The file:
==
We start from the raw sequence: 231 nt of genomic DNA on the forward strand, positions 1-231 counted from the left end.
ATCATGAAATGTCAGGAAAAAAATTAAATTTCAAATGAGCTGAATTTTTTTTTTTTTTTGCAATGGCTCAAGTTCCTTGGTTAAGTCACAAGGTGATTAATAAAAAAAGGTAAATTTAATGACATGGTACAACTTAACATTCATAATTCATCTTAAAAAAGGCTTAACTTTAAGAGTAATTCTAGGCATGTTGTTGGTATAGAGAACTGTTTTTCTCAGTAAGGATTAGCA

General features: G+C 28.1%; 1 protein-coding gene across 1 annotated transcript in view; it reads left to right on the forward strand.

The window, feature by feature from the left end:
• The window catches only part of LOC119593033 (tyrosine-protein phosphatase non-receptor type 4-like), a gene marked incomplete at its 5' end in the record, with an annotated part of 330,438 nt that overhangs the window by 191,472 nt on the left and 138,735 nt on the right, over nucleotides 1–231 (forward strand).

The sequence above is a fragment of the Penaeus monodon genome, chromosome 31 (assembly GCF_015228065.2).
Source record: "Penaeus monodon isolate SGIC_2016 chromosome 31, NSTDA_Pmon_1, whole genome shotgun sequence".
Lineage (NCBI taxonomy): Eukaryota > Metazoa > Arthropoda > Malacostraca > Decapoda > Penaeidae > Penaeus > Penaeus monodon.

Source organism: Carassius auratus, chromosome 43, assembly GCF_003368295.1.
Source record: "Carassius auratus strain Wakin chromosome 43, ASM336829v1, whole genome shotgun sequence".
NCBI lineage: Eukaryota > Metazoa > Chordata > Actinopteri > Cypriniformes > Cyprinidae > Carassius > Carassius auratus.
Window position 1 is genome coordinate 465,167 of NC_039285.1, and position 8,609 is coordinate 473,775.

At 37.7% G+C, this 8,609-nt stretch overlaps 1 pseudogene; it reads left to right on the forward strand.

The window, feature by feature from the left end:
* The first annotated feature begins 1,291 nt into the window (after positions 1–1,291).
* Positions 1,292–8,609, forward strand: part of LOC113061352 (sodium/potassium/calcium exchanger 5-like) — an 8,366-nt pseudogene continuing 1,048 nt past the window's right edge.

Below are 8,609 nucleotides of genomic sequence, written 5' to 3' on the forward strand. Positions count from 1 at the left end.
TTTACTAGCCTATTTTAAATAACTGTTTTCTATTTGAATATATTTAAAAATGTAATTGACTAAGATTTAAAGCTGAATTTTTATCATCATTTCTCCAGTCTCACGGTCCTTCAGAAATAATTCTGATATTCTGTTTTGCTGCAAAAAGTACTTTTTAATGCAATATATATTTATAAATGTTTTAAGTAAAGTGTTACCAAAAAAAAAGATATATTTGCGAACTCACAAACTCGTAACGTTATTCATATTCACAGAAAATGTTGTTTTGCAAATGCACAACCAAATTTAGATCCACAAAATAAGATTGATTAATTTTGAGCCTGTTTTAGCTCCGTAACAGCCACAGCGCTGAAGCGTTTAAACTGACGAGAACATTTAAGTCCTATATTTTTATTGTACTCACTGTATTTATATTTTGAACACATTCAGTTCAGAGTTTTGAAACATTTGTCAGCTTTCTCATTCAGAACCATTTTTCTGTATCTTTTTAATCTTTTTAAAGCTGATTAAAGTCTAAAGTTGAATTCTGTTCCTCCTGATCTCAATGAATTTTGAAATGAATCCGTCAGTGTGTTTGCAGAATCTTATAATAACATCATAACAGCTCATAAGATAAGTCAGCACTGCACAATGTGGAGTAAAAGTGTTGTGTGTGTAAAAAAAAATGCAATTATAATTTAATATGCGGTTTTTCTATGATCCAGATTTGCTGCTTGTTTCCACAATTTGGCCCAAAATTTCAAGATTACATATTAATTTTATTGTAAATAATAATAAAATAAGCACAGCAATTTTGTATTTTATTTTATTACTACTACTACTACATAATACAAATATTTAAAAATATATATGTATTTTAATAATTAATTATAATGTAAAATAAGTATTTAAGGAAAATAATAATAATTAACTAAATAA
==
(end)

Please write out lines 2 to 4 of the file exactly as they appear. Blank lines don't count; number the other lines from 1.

ATCATGAAATGTCAGGAAAAAAATTAAATTTCAAATGAGCTGAATTTTTTTTTTTTTTTGCAATGGCTCAAGTTCCTTGGTTAAGTCACAAGGTGATTAATAAAAAAAGGTAAATTTAATGACATGGTACAACTTAACATTCATAATTCATCTTAAAAAAGGCTTAACTTTAAGAGTAATTCTAGGCATGTTGTTGGTATAGAGAACTGTTTTTCTCAGTAAGGATTAGCA

General features: G+C 28.1%; 1 protein-coding gene across 1 annotated transcript in view; it reads left to right on the forward strand.

The window, feature by feature from the left end: